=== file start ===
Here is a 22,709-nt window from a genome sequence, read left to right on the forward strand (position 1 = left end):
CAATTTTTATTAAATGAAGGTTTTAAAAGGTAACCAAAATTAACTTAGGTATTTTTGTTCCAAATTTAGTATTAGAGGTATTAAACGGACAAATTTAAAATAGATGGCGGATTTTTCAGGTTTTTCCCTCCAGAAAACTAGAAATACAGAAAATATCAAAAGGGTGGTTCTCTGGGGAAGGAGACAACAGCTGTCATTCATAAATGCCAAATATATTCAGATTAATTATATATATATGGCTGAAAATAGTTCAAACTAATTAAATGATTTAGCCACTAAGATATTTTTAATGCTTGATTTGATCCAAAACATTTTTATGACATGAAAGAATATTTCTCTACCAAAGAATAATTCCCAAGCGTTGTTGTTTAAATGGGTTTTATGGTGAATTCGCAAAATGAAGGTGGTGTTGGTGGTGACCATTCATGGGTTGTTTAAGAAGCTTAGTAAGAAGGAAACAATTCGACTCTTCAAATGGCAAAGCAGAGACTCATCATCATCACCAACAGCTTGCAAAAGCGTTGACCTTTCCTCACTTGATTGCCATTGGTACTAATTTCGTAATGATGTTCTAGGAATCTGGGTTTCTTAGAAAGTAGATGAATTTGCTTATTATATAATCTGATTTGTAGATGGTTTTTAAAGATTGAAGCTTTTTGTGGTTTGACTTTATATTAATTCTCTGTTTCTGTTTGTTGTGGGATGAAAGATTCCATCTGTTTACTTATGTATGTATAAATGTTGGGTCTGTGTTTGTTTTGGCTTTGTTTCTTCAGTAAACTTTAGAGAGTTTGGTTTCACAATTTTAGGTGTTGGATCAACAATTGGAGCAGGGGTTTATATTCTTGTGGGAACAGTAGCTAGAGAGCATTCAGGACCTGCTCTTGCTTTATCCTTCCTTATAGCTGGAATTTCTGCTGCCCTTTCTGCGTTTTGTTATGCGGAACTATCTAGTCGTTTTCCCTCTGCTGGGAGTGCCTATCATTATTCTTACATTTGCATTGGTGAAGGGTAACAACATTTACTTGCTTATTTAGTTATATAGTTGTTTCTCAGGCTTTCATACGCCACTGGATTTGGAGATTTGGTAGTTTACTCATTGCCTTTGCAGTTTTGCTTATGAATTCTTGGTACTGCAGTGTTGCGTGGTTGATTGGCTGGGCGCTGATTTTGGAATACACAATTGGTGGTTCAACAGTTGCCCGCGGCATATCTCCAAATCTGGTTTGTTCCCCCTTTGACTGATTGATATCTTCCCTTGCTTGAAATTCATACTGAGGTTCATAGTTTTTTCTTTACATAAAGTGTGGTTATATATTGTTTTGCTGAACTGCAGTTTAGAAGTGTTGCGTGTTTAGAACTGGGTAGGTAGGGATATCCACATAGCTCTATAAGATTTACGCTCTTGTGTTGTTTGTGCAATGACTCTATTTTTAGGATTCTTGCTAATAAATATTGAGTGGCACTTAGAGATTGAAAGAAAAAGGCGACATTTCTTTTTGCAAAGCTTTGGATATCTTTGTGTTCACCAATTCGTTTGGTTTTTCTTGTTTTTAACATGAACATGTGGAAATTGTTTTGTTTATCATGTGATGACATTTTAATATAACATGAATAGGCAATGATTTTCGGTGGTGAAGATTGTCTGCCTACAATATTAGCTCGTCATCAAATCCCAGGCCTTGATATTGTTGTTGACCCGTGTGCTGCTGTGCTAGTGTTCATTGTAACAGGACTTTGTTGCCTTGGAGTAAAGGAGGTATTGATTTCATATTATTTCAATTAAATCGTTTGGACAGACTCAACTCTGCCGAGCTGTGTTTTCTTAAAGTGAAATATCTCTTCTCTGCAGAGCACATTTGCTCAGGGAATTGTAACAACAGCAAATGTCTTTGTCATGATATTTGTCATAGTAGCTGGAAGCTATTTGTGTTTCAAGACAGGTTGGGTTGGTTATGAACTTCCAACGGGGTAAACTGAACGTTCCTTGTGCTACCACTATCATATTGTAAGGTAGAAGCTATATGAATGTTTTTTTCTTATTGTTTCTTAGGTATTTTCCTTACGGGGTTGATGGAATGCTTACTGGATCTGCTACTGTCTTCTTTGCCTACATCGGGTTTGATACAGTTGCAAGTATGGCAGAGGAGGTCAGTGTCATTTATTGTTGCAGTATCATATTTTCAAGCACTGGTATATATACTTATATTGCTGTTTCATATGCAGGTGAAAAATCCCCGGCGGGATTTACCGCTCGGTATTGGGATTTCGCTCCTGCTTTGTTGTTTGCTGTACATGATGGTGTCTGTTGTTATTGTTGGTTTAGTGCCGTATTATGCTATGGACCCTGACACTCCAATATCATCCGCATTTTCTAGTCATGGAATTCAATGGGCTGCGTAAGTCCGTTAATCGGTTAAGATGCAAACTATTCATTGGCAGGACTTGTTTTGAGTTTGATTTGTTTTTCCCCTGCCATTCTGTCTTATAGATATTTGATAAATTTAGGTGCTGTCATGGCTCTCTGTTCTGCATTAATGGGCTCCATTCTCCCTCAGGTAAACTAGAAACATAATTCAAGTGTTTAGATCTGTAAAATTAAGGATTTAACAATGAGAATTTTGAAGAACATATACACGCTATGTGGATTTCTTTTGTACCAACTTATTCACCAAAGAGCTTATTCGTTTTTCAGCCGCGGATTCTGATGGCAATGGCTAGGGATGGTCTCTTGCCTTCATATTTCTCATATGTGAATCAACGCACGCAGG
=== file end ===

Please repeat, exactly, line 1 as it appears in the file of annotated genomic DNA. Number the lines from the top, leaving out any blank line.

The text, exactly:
Here is a 22,709-nt window from a genome sequence, read left to right on the forward strand (position 1 = left end):